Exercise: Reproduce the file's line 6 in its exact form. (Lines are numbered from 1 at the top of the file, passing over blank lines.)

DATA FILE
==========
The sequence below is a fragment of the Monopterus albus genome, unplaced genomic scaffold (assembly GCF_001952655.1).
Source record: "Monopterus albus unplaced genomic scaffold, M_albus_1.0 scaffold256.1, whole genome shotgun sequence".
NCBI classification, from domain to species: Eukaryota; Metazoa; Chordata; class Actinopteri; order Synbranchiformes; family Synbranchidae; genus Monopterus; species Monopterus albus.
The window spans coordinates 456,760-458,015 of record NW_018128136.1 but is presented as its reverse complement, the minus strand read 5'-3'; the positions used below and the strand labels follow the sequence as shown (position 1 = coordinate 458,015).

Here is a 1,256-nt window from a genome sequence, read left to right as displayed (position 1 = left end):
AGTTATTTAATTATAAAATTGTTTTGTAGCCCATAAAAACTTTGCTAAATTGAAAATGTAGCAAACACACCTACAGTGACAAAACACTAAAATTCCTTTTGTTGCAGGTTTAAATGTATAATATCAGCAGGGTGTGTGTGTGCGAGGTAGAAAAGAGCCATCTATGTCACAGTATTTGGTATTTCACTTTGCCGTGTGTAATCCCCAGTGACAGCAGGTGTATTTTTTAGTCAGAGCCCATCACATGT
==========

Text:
AGTTATTTAATTATAAAATTGTTTTGTAGCCCATAAAAACTTTGCTAAATTGAAAATGTAGCAAACACACCTACAGTGACAAAACACTAAAATTCCTTTTGTTGCAGGTTTAAATGTATAATATCAGCAGGGTGTGTGTGTGCGAGGTAGAAAAGAGCCATCTATGTCACAGTATTTGGTATTTCACTTTGCCGTGTGTAATCCCCAGTGACAGCAGGTGTATTTTTTAGTCAGAGCCCATCACATGT